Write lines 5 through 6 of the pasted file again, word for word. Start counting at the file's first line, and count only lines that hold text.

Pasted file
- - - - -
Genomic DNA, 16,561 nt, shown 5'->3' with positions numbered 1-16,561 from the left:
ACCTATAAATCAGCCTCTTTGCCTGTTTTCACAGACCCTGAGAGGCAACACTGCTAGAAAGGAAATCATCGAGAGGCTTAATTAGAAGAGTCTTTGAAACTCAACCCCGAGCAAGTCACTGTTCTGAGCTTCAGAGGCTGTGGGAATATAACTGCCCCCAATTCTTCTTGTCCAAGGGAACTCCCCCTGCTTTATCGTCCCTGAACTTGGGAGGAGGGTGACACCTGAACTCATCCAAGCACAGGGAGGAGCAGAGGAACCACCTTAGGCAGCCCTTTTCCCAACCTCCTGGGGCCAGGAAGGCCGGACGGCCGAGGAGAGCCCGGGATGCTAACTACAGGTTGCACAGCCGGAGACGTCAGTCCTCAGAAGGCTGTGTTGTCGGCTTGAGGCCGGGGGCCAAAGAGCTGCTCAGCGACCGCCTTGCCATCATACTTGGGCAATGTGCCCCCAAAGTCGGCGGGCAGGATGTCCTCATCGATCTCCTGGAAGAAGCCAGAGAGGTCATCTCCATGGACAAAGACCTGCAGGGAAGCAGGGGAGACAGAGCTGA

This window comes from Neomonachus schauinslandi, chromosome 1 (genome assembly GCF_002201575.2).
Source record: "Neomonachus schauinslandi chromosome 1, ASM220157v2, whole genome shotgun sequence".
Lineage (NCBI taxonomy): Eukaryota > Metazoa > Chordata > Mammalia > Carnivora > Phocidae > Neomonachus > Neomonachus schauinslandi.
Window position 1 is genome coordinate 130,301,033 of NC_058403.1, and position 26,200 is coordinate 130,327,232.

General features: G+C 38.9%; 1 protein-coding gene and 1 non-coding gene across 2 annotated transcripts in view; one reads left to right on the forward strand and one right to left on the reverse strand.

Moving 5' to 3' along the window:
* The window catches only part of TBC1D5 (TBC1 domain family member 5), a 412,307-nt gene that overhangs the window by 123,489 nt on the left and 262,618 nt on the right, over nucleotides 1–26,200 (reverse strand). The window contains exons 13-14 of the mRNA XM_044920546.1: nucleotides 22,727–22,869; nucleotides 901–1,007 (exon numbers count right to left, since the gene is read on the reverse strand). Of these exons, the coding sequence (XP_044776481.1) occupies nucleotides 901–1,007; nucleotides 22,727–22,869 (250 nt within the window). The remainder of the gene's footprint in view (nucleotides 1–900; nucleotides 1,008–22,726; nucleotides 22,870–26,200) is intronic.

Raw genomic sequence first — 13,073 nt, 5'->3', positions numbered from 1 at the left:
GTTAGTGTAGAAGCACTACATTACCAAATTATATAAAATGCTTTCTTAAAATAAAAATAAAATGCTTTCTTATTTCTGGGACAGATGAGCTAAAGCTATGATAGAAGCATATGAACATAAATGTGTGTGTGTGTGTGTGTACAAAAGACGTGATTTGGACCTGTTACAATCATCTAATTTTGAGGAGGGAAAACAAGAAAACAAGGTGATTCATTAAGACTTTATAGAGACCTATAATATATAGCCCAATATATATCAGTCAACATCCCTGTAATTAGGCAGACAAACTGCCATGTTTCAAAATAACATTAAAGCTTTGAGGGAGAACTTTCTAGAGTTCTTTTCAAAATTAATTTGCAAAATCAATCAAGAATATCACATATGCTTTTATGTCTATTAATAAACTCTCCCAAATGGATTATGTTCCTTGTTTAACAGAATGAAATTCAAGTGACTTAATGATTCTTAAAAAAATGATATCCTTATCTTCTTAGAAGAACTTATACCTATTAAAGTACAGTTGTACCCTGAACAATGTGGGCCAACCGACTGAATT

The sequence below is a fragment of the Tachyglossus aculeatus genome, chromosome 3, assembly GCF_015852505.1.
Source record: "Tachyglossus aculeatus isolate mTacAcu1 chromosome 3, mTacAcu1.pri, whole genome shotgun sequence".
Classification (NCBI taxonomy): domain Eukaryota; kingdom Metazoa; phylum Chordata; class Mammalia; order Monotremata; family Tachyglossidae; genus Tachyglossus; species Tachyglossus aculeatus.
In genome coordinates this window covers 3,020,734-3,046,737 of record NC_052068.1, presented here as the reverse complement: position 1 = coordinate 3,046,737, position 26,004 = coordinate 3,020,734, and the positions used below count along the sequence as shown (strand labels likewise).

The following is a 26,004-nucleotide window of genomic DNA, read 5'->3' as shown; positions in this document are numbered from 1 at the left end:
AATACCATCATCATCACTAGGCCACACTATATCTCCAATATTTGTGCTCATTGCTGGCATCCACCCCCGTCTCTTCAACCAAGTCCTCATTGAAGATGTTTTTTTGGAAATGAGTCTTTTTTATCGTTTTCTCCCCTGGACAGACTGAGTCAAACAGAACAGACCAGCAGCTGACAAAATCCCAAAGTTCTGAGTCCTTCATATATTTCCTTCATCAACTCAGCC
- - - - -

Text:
Lineage (NCBI taxonomy): Eukaryota > Metazoa > Chordata > Mammalia > Carnivora > Phocidae > Neomonachus > Neomonachus schauinslandi.
Window position 1 is genome coordinate 130,301,033 of NC_058403.1, and position 26,200 is coordinate 130,327,232.